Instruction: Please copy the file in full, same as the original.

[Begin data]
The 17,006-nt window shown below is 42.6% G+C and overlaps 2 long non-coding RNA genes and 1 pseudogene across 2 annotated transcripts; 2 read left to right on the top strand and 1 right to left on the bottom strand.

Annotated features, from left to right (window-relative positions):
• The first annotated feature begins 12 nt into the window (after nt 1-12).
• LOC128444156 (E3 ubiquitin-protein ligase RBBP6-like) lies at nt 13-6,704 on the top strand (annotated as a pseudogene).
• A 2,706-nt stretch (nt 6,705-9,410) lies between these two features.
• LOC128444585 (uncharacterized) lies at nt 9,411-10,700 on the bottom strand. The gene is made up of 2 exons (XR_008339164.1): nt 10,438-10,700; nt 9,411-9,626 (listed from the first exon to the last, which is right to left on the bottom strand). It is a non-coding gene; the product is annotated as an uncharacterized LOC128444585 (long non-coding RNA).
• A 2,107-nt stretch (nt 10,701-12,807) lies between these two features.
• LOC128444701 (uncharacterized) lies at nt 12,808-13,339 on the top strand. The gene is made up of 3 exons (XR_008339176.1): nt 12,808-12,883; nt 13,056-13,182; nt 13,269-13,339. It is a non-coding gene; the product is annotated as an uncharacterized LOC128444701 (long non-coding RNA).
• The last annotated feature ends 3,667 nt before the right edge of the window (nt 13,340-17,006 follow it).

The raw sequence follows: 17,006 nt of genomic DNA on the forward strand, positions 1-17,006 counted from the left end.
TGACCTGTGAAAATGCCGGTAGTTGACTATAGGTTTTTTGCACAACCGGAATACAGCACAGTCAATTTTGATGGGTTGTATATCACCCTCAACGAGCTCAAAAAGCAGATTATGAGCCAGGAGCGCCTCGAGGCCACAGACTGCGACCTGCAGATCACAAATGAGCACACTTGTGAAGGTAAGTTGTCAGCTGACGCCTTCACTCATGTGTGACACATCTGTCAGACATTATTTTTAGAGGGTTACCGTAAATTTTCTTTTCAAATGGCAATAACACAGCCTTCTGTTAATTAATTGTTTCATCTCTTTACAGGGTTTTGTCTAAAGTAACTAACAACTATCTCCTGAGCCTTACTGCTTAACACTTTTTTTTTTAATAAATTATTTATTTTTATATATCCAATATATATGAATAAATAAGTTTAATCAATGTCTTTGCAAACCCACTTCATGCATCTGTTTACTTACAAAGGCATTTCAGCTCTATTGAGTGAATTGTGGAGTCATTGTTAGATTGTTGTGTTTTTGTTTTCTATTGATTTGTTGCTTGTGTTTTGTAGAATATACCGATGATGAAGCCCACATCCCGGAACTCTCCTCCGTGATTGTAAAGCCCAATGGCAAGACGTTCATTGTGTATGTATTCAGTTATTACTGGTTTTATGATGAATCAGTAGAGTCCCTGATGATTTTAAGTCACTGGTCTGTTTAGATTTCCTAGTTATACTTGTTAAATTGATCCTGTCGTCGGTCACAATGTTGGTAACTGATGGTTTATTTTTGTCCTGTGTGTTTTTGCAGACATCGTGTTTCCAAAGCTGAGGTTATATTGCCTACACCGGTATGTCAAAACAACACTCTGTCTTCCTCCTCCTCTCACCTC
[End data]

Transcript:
The 17,006-nt window shown below is 42.6% G+C and overlaps 2 long non-coding RNA genes and 1 pseudogene across 2 annotated transcripts; 2 read left to right on the top strand and 1 right to left on the bottom strand.

Annotated features, from left to right (window-relative positions):
• The first annotated feature begins 12 nt into the window (after nt 1-12).
• LOC128444156 (E3 ubiquitin-protein ligase RBBP6-like) lies at nt 13-6,704 on the top strand (annotated as a pseudogene).
• A 2,706-nt stretch (nt 6,705-9,410) lies between these two features.
• LOC128444585 (uncharacterized) lies at nt 9,411-10,700 on the bottom strand. The gene is made up of 2 exons (XR_008339164.1): nt 10,438-10,700; nt 9,411-9,626 (listed from the first exon to the last, which is right to left on the bottom strand). It is a non-coding gene; the product is annotated as an uncharacterized LOC128444585 (long non-coding RNA).
• A 2,107-nt stretch (nt 10,701-12,807) lies between these two features.
• LOC128444701 (uncharacterized) lies at nt 12,808-13,339 on the top strand. The gene is made up of 3 exons (XR_008339176.1): nt 12,808-12,883; nt 13,056-13,182; nt 13,269-13,339. It is a non-coding gene; the product is annotated as an uncharacterized LOC128444701 (long non-coding RNA).
• The last annotated feature ends 3,667 nt before the right edge of the window (nt 13,340-17,006 follow it).

The raw sequence follows: 17,006 nt of genomic DNA on the forward strand, positions 1-17,006 counted from the left end.
TGACCTGTGAAAATGCCGGTAGTTGACTATAGGTTTTTTGCACAACCGGAATACAGCACAGTCAATTTTGATGGGTTGTATATCACCCTCAACGAGCTCAAAAAGCAGATTATGAGCCAGGAGCGCCTCGAGGCCACAGACTGCGACCTGCAGATCACAAATGAGCACACTTGTGAAGGTAAGTTGTCAGCTGACGCCTTCACTCATGTGTGACACATCTGTCAGACATTATTTTTAGAGGGTTACCGTAAATTTTCTTTTCAAATGGCAATAACACAGCCTTCTGTTAATTAATTGTTTCATCTCTTTACAGGGTTTTGTCTAAAGTAACTAACAACTATCTCCTGAGCCTTACTGCTTAACACTTTTTTTTTTAATAAATTATTTATTTTTATATATCCAATATATATGAATAAATAAGTTTAATCAATGTCTTTGCAAACCCACTTCATGCATCTGTTTACTTACAAAGGCATTTCAGCTCTATTGAGTGAATTGTGGAGTCATTGTTAGATTGTTGTGTTTTTGTTTTCTATTGATTTGTTGCTTGTGTTTTGTAGAATATACCGATGATGAAGCCCACATCCCGGAACTCTCCTCCGTGATTGTAAAGCCCAATGGCAAGACGTTCATTGTGTATGTATTCAGTTATTACTGGTTTTATGATGAATCAGTAGAGTCCCTGATGATTTTAAGTCACTGGTCTGTTTAGATTTCCTAGTTATACTTGTTAAATTGATCCTGTCGTCGGTCACAATGTTGGTAACTGATGGTTTATTTTTGTCCTGTGTGTTTTTGCAGACATCGTGTTTCCAAAGCTGAGGTTATATTGCCTACACCGGTATGTCAAAACAACACTCTGTCTTCCTCCTCCTCTCACCTC